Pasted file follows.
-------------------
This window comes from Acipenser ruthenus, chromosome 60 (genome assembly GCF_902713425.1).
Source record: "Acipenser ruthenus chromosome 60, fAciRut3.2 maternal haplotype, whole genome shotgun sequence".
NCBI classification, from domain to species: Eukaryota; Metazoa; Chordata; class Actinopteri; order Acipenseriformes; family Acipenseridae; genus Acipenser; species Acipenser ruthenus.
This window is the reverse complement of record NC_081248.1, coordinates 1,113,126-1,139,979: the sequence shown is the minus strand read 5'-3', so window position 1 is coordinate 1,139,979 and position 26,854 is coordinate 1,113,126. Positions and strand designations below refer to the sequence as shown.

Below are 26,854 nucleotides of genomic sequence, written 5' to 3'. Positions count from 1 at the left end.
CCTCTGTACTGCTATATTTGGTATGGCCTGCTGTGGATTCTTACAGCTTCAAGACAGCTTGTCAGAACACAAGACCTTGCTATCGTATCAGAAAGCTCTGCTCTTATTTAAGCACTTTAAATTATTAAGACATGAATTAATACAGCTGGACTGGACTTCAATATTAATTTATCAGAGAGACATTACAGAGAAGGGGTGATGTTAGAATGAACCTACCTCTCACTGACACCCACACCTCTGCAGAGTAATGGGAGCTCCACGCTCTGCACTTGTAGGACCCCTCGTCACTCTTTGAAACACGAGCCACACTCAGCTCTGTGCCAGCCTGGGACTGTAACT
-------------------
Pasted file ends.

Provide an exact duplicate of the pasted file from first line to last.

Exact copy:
This window comes from Acipenser ruthenus, chromosome 60 (genome assembly GCF_902713425.1).
Source record: "Acipenser ruthenus chromosome 60, fAciRut3.2 maternal haplotype, whole genome shotgun sequence".
NCBI classification, from domain to species: Eukaryota; Metazoa; Chordata; class Actinopteri; order Acipenseriformes; family Acipenseridae; genus Acipenser; species Acipenser ruthenus.
This window is the reverse complement of record NC_081248.1, coordinates 1,113,126-1,139,979: the sequence shown is the minus strand read 5'-3', so window position 1 is coordinate 1,139,979 and position 26,854 is coordinate 1,113,126. Positions and strand designations below refer to the sequence as shown.

Below are 26,854 nucleotides of genomic sequence, written 5' to 3'. Positions count from 1 at the left end.
CCTCTGTACTGCTATATTTGGTATGGCCTGCTGTGGATTCTTACAGCTTCAAGACAGCTTGTCAGAACACAAGACCTTGCTATCGTATCAGAAAGCTCTGCTCTTATTTAAGCACTTTAAATTATTAAGACATGAATTAATACAGCTGGACTGGACTTCAATATTAATTTATCAGAGAGACATTACAGAGAAGGGGTGATGTTAGAATGAACCTACCTCTCACTGACACCCACACCTCTGCAGAGTAATGGGAGCTCCACGCTCTGCACTTGTAGGACCCCTCGTCACTCTTTGAAACACGAGCCACACTCAGCTCTGTGCCAGCCTGGGACTGTAACT